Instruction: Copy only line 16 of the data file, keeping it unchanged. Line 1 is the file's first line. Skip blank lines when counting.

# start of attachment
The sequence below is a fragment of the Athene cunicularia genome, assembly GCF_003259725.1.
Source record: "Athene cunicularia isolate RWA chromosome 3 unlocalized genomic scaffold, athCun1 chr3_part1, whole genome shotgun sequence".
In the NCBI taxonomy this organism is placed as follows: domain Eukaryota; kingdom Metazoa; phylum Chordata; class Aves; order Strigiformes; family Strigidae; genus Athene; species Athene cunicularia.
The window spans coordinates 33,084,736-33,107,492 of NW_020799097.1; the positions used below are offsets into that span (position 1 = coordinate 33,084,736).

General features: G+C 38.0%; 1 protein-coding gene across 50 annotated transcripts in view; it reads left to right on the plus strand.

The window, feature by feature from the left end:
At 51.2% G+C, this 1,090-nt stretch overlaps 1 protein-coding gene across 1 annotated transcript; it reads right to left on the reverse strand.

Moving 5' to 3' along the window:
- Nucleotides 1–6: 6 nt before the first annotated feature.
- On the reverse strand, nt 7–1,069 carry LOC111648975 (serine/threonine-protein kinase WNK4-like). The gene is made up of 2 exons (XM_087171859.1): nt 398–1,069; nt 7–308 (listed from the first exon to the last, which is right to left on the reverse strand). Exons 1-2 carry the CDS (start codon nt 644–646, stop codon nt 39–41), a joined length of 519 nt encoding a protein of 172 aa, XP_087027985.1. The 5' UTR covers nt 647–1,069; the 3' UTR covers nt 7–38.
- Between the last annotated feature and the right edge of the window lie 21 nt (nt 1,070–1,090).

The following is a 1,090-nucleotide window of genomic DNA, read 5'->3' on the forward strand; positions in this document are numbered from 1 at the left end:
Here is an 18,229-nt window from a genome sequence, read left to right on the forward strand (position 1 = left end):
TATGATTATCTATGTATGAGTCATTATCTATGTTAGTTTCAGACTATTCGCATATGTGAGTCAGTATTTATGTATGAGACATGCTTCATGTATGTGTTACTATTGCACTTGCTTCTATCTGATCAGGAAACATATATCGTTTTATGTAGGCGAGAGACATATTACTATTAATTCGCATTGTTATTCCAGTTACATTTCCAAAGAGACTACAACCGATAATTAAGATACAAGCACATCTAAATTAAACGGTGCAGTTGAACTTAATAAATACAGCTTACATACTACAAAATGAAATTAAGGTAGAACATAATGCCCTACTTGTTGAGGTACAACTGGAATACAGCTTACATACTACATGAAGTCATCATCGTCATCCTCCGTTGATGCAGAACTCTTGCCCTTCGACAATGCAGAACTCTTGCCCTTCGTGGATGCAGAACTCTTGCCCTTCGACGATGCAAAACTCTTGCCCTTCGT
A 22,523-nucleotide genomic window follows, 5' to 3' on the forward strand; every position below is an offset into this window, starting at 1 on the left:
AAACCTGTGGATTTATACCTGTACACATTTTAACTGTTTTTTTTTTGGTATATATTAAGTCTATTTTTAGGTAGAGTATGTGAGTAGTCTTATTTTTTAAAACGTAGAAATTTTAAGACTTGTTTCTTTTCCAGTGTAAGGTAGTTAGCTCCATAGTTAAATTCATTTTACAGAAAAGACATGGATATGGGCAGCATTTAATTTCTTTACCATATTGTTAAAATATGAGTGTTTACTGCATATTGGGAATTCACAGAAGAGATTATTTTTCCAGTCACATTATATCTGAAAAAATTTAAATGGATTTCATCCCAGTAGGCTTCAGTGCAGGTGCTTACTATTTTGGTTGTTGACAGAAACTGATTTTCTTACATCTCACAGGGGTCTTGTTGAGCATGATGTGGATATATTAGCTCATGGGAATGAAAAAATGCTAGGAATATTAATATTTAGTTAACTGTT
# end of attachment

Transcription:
AAACCTGTGGATTTATACCTGTACACATTTTAACTGTTTTTTTTTTGGTATATATTAAGTCTATTTTTAGGTAGAGTATGTGAGTAGTCTTATTTTTTAAAACGTAGAAATTTTAAGACTTGTTTCTTTTCCAGTGTAAGGTAGTTAGCTCCATAGTTAAATTCATTTTACAGAAAAGACATGGATATGGGCAGCATTTAATTTCTTTACCATATTGTTAAAATATGAGTGTTTACTGCATATTGGGAATTCACAGAAGAGATTATTTTTCCAGTCACATTATATCTGAAAAAATTTAAATGGATTTCATCCCAGTAGGCTTCAGTGCAGGTGCTTACTATTTTGGTTGTTGACAGAAACTGATTTTCTTACATCTCACAGGGGTCTTGTTGAGCATGATGTGGATATATTAGCTCATGGGAATGAAAAAATGCTAGGAATATTAATATTTAGTTAACTGTT